Dunkirk, the latest film by Christopher Nolan, recounts the real-life Dunkirk evacuation of WWII, where over 300,000 men were evacuated by hundreds of boats from the beaches of Dunkirk in the aftermath of a disastrous battle between allied forces and the Nazis. To many people, the Dunkirk evacuation was a miracle. Coincidentally, this film happens to be miraculous too.
Dunkirk is not a long film, in fact it only runs at a mere 106 minutes, but that gives Nolan plenty of time to drive a powerful piece of cinema into our minds and hearts. Opting for less dialogue and more of a reliance on music and intense sound, the film follows a slightly nonlinear narrative focusing on several groups of people. We first meet Tommy (Fionn Whitehead), a young British soldier who is attempting to flee Dunkirk with a French soldier named Gibson (Aneurin Barnard). Then there is Mr. Dawson (Mark Rylance), a sailor who takes his own ship to aid in evacuations along with his son, Peter (Tom Glynn-Carney), and his son’s friend, George (Barry Keoghan). Lastly, there is Pilot Office Collins (Jack Lowden) and fellow pilot Farrier (Tom Hardy) who are supporting the troops through the air. There are also some other roles played by Harry Styles, Kenneth Branagh, and Cillian Murphy.
The acting in Dunkirk is phenomenal and I cannot give the ensemble cast enough praise. The actors demonstrate such raw emotion that it’s impossible to not relate to them. Murphy’s performance as unnamed soldier, believably highlights fear and angst that makes his relatively small role larger than life and is a perfect representation of the rest of the cast’s tenacity and dedication to their roles.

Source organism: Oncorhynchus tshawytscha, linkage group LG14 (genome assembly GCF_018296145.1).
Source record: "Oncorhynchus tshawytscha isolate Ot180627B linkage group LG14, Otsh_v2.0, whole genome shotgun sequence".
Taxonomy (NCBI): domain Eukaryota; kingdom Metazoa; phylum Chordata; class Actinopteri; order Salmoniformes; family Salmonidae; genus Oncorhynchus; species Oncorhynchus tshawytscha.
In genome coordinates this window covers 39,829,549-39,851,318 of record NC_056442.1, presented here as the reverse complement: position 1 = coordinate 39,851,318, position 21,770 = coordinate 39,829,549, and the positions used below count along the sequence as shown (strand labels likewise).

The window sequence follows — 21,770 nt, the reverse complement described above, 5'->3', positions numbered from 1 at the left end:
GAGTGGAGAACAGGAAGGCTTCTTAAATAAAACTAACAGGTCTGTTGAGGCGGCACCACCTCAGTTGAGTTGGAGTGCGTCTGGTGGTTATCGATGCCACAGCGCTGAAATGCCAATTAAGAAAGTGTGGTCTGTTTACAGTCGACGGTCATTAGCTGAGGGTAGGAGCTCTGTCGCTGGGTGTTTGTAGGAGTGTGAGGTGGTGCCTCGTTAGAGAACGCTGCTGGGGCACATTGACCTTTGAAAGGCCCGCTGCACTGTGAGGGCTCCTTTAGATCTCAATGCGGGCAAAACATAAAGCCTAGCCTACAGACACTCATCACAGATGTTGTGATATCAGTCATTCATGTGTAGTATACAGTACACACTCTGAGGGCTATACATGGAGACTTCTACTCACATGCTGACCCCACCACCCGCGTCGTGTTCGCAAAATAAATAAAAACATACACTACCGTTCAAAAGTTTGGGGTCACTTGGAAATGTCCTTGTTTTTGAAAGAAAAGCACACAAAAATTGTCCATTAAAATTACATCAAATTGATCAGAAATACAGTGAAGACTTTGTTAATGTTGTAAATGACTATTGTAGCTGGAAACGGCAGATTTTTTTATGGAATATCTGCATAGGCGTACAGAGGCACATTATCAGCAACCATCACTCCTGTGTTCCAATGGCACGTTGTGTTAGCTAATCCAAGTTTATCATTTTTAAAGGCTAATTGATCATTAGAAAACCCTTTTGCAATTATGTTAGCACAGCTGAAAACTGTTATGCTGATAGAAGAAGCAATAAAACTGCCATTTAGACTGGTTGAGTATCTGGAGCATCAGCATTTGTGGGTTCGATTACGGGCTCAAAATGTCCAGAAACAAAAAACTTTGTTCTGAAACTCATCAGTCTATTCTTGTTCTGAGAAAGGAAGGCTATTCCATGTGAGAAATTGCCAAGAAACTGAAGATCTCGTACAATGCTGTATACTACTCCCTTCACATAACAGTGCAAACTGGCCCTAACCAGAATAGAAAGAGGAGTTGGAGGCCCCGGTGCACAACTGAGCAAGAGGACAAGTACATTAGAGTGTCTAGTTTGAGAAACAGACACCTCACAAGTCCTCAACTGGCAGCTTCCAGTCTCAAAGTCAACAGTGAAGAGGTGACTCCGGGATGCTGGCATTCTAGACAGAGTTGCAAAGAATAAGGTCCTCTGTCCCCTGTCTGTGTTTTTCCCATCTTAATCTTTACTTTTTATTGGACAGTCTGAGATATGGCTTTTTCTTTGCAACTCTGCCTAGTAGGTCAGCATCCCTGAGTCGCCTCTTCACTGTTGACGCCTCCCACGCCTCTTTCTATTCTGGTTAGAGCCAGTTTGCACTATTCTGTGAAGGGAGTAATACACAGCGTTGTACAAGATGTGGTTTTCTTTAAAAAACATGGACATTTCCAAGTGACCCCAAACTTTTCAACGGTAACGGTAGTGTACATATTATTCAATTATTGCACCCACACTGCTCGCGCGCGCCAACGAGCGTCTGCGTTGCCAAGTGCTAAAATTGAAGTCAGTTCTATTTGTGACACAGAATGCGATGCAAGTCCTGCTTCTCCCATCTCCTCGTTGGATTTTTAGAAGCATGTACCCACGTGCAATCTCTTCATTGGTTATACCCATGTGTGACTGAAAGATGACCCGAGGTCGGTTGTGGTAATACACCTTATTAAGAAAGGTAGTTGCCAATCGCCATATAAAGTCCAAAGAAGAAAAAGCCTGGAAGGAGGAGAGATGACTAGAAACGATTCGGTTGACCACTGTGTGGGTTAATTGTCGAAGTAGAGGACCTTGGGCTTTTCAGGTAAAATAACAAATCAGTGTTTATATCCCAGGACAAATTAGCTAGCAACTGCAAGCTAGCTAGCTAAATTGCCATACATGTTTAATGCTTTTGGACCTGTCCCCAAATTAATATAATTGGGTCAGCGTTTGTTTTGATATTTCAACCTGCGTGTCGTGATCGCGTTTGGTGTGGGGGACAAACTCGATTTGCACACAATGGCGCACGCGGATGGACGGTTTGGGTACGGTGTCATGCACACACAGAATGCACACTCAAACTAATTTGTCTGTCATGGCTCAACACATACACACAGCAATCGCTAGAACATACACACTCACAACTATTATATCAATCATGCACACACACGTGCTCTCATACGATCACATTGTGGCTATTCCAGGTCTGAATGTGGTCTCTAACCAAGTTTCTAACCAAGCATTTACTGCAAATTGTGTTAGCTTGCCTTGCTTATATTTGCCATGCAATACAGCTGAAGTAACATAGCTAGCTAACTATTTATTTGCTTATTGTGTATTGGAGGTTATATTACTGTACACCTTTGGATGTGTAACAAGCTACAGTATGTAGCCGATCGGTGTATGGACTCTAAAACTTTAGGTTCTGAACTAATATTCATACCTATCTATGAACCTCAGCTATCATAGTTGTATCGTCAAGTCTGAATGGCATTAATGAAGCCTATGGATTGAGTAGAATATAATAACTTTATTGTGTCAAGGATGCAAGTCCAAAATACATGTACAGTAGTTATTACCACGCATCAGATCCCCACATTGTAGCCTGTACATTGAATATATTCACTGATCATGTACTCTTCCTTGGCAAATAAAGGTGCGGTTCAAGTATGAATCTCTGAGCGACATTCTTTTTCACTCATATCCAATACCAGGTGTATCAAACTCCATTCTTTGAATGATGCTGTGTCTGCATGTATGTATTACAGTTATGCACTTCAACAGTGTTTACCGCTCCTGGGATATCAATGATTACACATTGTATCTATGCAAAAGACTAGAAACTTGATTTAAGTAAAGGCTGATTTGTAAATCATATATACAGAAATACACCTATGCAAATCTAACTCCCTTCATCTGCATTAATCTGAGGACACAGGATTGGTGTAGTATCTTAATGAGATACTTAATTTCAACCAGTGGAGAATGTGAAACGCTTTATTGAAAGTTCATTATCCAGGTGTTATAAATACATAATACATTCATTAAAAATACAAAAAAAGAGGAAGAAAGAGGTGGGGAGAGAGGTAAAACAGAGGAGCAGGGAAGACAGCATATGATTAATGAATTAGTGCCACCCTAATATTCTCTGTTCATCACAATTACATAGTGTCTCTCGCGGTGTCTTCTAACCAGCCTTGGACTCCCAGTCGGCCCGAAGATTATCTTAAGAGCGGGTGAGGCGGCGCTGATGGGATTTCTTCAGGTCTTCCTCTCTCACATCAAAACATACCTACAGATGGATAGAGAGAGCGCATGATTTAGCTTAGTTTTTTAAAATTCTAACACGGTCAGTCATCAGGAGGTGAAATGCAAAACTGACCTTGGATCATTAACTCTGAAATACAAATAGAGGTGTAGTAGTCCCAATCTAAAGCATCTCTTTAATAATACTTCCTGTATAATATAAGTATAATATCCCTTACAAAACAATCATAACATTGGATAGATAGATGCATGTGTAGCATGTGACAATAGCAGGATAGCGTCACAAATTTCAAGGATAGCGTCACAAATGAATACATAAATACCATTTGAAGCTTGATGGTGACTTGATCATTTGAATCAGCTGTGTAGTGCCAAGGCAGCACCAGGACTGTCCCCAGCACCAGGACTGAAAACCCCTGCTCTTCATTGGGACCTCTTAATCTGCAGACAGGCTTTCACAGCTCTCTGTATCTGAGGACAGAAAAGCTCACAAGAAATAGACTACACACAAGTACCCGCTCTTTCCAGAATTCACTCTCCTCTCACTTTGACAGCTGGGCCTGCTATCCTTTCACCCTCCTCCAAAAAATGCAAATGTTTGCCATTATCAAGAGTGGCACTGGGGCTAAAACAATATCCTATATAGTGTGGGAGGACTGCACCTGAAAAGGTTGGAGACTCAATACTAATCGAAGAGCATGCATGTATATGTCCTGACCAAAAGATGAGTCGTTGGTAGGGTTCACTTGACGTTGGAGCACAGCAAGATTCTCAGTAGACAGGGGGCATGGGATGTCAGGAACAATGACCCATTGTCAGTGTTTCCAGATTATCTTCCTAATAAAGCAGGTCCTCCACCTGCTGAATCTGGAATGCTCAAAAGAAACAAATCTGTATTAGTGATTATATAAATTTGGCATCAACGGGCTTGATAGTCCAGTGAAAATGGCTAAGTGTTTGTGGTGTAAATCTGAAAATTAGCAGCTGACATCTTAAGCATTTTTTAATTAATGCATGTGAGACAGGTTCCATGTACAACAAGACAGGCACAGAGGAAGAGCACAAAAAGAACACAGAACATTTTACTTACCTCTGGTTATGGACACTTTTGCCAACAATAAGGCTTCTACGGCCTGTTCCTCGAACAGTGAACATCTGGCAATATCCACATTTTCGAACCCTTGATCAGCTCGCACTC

Perhaps the biggest star is nobody in the cast, but director Nolan himself. In the vein of Kubrick’s 2001: A Space Odyssey, Nolan allows silence and music by Hanz Zimmer to build tension throughout the film. When there is dialogue, it’s brief, and the audience is left with a heart-pounding score and the occasional deafening gunfire that puts them right in the battle. There is also a great deal of crisp camera work that allows the audience to experience a mixed bag of feelings that includes tunnel vision, claustrophobia, and the sense of unbelievable scope.
As I mentioned previously, the film features a nonlinear narrative, and Nolan uses an interesting way of allowing audiences to piece it together. Early in the film, Farrier’s fuel gauge is damaged in a dogfight and by using his communications with Collins, he is able to chart how much fuel he has remaining by marking it with a piece of chalk. It begins with fifty gallons and then the amount varies as the film progresses, whether it drops to fifteen or rises back to fifty. This allows an extra layer of complexity to the film and it introduces a bit of audience interaction that other films lack.
Cinematographer Hoyte van Hoytema also deserves praise for the beautiful shots of the beach and turquoise sea that are scattered throughout the film. There are several scenes featuring huge layers of beach foam blowing in the wind that strikes a chill down the audience’s spine, because it allows them to feel just how cold Dunkirk really is. The combination of Nolan and Hoytema allow the audience to simultaneously feel the bitter cold and beauty that is presented on screen.
It’s clear that Dunkirk is a film that is striving for something greater and attempting to break free of genre convictions. It features raw emotion, beautiful shots, and of course, a tension that increases throughout. With beautiful cinematography, rich sounds, and an exquisite cast, Dunkirk is perhaps Nolan’s masterpiece and one of the most inventive and bold war films to date.